In 2012, 14-year-old Ayden Keenan-Olsen from Essex took his own life after being subjected to years of homophobic and racist bullying. In 2013, 15-year-old aspiring dancer Sinead Taylor hanged herself in her London home after repeated taunts from classmates because of her tomboyish appearance. Earlier this year, teenager Jamie Watson was left bruised and battered by a gang of youths in his local area who had constantly harassed him for being bisexual. And these are only a handful of many similar, awful tragic stories.
It astonishes me to think that so many children are subjected to such thoughtless acts of homophobic, transphobic and biphobic (HBT) bullying. Whether it’s because of their sexual or gender identity, appearance, behaviour, physical traits or because they have friends or family who are lesbian, gay, bisexual, transgender (LGBT). That is why Anti-Bullying Week is an important time for us to shine the spotlight on this issue and support parents, teachers and young people to take action.
In the school playground, for as long as most of us can remember, comments like ‘that’s so gay’ have been common insults. And boys can get told they’re ‘like a girl’ if they look or behave in a way that doesn’t conform to some narrow macho stereotype.
Stonewall has reported that ninety six per cent of gay pupils hear homophobic remarks such as ‘poof’ or ‘lezza’ used in school. But the repercussions of what is often seen as ‘just a bit of banter’ can have a big impact – particularly on young people who are often at an age when they are working out who they are.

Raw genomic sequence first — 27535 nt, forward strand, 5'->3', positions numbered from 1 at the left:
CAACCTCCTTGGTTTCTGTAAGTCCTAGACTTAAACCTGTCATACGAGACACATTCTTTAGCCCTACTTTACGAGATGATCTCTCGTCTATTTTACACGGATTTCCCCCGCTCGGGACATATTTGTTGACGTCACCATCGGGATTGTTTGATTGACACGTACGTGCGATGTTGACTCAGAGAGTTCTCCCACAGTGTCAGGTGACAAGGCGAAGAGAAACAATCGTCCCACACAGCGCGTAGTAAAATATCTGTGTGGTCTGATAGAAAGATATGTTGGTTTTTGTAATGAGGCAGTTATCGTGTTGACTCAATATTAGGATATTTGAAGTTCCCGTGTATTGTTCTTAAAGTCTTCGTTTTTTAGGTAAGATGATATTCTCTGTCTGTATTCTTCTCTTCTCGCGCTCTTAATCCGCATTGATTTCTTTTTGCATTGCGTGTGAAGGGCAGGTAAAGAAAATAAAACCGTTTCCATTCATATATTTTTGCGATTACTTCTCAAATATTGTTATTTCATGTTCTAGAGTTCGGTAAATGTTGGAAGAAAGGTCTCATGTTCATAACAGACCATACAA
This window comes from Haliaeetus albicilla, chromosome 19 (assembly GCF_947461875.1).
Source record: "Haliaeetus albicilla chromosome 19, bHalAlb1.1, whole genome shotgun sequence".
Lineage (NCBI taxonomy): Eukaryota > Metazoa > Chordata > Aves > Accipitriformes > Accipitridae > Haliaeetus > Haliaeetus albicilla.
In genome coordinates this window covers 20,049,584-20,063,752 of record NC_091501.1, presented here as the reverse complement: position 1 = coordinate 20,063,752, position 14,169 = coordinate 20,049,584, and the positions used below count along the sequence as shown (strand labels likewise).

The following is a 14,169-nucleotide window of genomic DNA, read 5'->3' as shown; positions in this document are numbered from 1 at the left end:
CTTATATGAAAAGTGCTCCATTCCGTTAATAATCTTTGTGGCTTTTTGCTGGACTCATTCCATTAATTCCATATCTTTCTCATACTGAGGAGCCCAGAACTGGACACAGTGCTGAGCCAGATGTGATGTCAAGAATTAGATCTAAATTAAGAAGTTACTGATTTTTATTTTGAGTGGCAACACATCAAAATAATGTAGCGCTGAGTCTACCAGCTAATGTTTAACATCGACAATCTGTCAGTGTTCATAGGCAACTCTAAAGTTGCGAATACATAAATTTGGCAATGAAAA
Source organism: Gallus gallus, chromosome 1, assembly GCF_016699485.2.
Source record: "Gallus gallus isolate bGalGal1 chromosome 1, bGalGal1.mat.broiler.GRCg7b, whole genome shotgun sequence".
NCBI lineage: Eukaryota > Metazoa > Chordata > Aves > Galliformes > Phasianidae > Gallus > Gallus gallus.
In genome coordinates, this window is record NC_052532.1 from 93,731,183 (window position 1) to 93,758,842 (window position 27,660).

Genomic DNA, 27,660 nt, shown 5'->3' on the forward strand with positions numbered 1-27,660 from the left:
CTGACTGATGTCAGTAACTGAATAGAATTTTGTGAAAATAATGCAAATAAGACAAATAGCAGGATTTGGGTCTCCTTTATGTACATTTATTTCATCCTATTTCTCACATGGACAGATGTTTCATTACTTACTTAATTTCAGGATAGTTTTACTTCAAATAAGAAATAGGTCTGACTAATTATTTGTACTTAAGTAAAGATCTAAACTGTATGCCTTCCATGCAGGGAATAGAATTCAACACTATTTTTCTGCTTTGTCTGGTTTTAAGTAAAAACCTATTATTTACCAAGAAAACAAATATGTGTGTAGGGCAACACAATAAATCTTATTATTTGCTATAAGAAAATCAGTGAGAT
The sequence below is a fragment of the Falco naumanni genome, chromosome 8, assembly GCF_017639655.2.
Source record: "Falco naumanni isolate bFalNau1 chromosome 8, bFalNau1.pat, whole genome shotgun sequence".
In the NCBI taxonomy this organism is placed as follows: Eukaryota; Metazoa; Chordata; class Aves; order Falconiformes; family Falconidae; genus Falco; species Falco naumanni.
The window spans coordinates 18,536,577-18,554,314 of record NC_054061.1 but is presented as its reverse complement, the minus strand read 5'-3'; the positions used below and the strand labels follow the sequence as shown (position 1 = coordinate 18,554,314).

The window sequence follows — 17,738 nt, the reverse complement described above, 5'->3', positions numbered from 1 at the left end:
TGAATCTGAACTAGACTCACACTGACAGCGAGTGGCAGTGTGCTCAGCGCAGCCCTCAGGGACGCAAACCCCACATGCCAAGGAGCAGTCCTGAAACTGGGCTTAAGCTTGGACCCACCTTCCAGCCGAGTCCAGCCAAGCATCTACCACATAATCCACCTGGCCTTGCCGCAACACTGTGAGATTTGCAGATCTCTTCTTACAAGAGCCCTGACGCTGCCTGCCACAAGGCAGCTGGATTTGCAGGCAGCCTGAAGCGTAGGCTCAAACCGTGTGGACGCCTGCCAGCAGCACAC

School should be a safe place for children – a place where they are able to learn, to grow and discover who they are. And for most parts, our school system provides just that. However, young people who grow up in environments that are less diverse may have fewer opportunities to develop the awareness and empathy needed to create an inclusive environment.
I understand that these deep rooted problems can’t be solved overnight but we have the power as parents, as teachers and as carers to stop them before they begin. We can do this by coming together and teaching future generations to accept and respect everyone’s individuality and differences.
As Minister for Women and Equalities it is a priority of mine to help drive these changes. That’s why in September, I announced that we are giving £2.8 million to six initiatives that aim to tackle HBT bullying in schools, building on the £2 million we’ve already invested in 2015-2016. This new round of funding includes Stonewall working in partnership with faith organisations and faith schools across England to support LGBT pupils, and the Proud Trust’s Rainbow Flag Award which recognises schools for their achievements in preventing and tackling HBT bullying.
We also have recently funded the UK Safer Internet Centre to develop a new cyber-bullying guidance which provides advice for schools on understanding, preventing and responding to cyberbullying. In addition, this week we have launched an online safety toolkit which contains a series of short films and bite size lesson plans to help schools deliver sessions about cyberbullying, peer pressure and sexting cyberbullying guidance.
We have come a long way already in helping address the stereotypes and judgement placed upon LGBT people. But we know that there is more still to be done to achieve our ultimate goal of eliminating discrimination against LGBT people for good. I am proud to be at the forefront of this Government agenda and am truly passionate about continuing to push for change to make sure all people are treated equally.